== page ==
In a widely circulated USA Today article earlier this year, Facebook was slammed by frustrated black users who were banned from the social network after they called out hate speech or spoke against racism on the platform.

As one way to address this, Facebook is piloting a program in the U.S. to have a portion of its 15,000-plus content moderators focus only on hate speech — instead of misrepresentation, bullying, nudity, etc. — as a way to develop deeper expertise and more accurate enforcement over time.

Even so, with 2.3 billion monthly active users across the world adding millions of posts, videos, photos and memes every hour, completely solving hate speech is like trying to drink from a raging firehose.


“I don’t know that you could ever hire enough people to get it right. And I don’t think the algorithms are close to capturing what constitutes hate speech,” Murphy said, adding that this is a challenge for other Big Tech firms as well.

Civil Rights Accountability Structure

The biggest demand from Color of Change and other racial justice organizations has been to get Facebook — whether through a leadership or board governance change — to apply a civil rights lens with all of its products, services and policies and create a permanent structure within the company to address these issues.

The tech giant has created a Civil Rights Task Force, that will be chaired by Sandberg and made up of senior leaders, which will onboard civil rights expertise to make sure key areas around content policy, voting and elections are addressed. It will serve as an executive body where employees, as well as outside groups, can “escalate civil rights questions or issues” to leaders and decision-makers, according to the audit update. In addition, the task force will be empowered to impact contemplated products and policies that might raise civil rights concerns at an early stage.

Facebook is also holding civil rights training for all senior leaders on the task force and for key employees on the product and policy side.

“I believe that this is a start. This is in no way the end of the conversation on a civil rights accountability infrastructure,” Murphy, who was first woman and first African-American to direct the ACLU’s Washington legislative office, told Fox News during an interview. “I think it is important that you hold senior management to account.”

Murphy also said that civil rights organizations would likely question whether the task force is enough in terms of accountability and structure, but noted that she sees it as a starting point.


Elections and 2020 Census

According to Murphy, Facebook wants to make sure that the core functions of democracy — including voting and the census — are respected and not attacked.

In order to do that, the tech company is unveiling a range of policy updates and new initiatives that include protections against voter interference; a new policy prohibiting “don’t vote” ads; efforts to address so-called racial appeals, which the audit update defines as “explicit or implicit efforts to appeal to one’s racial identity and/or use race to motivate someone to vote for or against a given candidate; more proactive detection of voter suppression; combatting “coordinated information operations” by sophisticated bad actors.

Facebook will also launch a “war room” for the 2020 elections in the U.S., similar to the one it piloted for the 2018 midterms, to bring key employees together as an added security measure to address any outbreaks of voter intimidation, voter suppression and hate speech in the lead up to and during the elections.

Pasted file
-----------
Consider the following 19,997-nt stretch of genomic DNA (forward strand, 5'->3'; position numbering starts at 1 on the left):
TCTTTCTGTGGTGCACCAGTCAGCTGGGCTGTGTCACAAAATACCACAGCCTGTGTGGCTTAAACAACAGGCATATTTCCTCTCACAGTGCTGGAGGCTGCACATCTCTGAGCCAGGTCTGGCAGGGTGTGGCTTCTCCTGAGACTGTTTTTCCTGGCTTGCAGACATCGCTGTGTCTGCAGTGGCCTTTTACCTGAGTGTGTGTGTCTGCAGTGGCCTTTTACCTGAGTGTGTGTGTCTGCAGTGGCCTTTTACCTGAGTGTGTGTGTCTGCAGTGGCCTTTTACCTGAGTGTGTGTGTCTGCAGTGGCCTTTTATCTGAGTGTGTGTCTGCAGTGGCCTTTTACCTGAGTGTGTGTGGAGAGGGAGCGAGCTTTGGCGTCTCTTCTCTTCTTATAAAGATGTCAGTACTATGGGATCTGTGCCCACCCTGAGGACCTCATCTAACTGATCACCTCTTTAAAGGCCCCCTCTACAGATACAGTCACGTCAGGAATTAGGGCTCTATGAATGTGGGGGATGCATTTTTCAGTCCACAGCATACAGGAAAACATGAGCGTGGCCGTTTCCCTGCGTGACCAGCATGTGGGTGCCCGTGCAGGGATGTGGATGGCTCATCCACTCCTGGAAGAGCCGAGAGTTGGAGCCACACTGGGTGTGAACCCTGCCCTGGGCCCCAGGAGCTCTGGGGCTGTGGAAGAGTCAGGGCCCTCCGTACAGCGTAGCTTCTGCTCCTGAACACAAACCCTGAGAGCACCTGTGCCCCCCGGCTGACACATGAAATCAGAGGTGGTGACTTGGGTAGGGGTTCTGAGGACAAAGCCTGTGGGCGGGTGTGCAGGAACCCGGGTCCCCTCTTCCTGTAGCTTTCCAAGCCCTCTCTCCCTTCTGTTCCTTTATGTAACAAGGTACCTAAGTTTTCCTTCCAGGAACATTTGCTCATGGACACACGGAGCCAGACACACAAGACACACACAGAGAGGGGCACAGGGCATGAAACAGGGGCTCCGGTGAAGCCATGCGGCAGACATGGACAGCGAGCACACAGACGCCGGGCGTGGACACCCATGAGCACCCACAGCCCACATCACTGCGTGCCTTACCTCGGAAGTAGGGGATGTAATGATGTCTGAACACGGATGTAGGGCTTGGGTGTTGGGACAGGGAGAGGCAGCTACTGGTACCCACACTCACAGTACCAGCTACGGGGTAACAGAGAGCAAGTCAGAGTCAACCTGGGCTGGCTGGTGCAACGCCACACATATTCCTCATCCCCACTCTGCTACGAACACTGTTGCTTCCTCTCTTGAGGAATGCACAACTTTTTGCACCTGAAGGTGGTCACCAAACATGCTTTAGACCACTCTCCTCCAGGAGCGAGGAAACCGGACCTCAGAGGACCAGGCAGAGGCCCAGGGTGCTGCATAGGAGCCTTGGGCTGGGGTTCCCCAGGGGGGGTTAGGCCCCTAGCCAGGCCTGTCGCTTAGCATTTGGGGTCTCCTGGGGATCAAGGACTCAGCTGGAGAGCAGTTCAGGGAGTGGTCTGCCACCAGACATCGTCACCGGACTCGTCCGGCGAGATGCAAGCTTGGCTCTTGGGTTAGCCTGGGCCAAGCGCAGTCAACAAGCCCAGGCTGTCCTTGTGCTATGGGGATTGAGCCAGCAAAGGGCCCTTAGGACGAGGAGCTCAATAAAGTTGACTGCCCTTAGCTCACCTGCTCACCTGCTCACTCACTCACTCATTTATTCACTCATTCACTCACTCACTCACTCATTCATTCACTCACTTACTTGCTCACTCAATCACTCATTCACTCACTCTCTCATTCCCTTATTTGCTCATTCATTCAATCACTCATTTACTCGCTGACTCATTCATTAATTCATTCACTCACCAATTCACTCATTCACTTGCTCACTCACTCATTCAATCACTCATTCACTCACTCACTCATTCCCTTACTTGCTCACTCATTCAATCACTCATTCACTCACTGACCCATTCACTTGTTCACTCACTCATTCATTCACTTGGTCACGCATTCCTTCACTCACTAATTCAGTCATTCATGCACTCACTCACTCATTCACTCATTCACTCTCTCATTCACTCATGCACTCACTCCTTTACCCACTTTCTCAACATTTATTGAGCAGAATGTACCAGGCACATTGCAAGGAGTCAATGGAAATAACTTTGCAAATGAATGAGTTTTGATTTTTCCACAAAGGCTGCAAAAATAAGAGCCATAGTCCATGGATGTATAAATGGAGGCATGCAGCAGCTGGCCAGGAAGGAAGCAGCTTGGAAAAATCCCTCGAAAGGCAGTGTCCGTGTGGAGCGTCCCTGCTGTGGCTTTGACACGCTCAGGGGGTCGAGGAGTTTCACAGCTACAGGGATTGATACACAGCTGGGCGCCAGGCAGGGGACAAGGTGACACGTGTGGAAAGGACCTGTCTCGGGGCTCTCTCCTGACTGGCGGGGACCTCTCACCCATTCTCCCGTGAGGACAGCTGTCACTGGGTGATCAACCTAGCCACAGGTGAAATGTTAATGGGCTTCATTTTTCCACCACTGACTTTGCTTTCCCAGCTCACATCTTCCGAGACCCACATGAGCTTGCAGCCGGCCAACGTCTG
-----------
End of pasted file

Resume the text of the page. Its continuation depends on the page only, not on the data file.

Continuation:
Whether these efforts—the auditors will issue a third and final update early next year—end up having a long-lasting impact remains to be seen. As regulators in the United States and overseas are zeroing in on Facebook and Silicon Valley generally, the company can at least say it’s trying to improve in this area.

“I don’t think it’s any small thing for a company to say ‘we want to embrace civil rights laws and principles across our platform,’” said Murphy. “I don’t know how many other companies are going that. There’s movement but I think there’s a ways to go.”


In this April 10, 2018, file photo, Facebook CEO Mark Zuckerberg testifies before a joint hearing of the Commerce and Judiciary Committees on Capitol Hill in Washington. (AP)

Neil Potts, Facebook’s director of public policy, said he remains hopeful about the changes he’s seen and those yet to come in the pursuit of advancing civil rights on the ubiquitous platform.

“I’ve noticed a shift in the company from the top. Sheryl’s been very, very hands-on. I have seen that trickle down to various other areas—policy, products and enforcement,” Potts told Fox News during an interview before the report’s release. “Based off of Sheryl’s leadership, the leadership of Laura and her team, the feedback that we’ve received from the community—people get this now and we’re going to make sure we instill this throughout the company.”


Activist group Color of Change described the audit update as an "important step forward," but added that Facebook now has to deliver on its civil rights promises. "This victory is the result of a collaborative, long-term strategy to hold Facebook accountable to all of its users, including people of color, and a strong partnership with Laura Murphy and promising commitment from Sheryl Sandberg," Rashad Robinson, president of Color of Change, told Fox News in a statement. "The updated audit is an important step forward, but the broader impact for our 1.5 million members and all black Facebook users will depend on the company's commitment to enforcement and transparency of policies developed by this promised civil rights infrastructure to protect all Facebook users from harm."

Fox News' James Rogers contributed to this article.